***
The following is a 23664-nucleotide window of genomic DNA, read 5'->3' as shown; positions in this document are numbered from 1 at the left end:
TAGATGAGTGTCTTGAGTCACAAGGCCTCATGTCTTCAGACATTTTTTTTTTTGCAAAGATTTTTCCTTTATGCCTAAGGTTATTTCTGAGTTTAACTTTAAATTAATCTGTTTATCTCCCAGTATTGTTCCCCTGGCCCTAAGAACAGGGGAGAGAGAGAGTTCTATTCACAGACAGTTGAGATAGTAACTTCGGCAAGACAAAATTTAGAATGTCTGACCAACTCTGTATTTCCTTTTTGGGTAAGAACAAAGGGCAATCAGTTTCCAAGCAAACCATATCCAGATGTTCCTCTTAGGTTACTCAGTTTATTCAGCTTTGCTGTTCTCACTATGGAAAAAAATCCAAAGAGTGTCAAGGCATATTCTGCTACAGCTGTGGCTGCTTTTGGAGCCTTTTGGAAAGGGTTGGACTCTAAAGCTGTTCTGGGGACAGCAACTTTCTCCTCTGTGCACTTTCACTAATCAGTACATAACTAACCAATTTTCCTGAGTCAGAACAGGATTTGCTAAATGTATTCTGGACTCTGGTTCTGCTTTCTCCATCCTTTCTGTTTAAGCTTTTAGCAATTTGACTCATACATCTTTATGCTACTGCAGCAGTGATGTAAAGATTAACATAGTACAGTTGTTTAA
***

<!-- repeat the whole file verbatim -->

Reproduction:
The following is a 23664-nucleotide window of genomic DNA, read 5'->3' as shown; positions in this document are numbered from 1 at the left end:
TAGATGAGTGTCTTGAGTCACAAGGCCTCATGTCTTCAGACATTTTTTTTTTTGCAAAGATTTTTCCTTTATGCCTAAGGTTATTTCTGAGTTTAACTTTAAATTAATCTGTTTATCTCCCAGTATTGTTCCCCTGGCCCTAAGAACAGGGGAGAGAGAGAGTTCTATTCACAGACAGTTGAGATAGTAACTTCGGCAAGACAAAATTTAGAATGTCTGACCAACTCTGTATTTCCTTTTTGGGTAAGAACAAAGGGCAATCAGTTTCCAAGCAAACCATATCCAGATGTTCCTCTTAGGTTACTCAGTTTATTCAGCTTTGCTGTTCTCACTATGGAAAAAAATCCAAAGAGTGTCAAGGCATATTCTGCTACAGCTGTGGCTGCTTTTGGAGCCTTTTGGAAAGGGTTGGACTCTAAAGCTGTTCTGGGGACAGCAACTTTCTCCTCTGTGCACTTTCACTAATCAGTACATAACTAACCAATTTTCCTGAGTCAGAACAGGATTTGCTAAATGTATTCTGGACTCTGGTTCTGCTTTCTCCATCCTTTCTGTTTAAGCTTTTAGCAATTTGACTCATACATCTTTATGCTACTGCAGCAGTGATGTAAAGATTAACATAGTACAGTTGTTTAA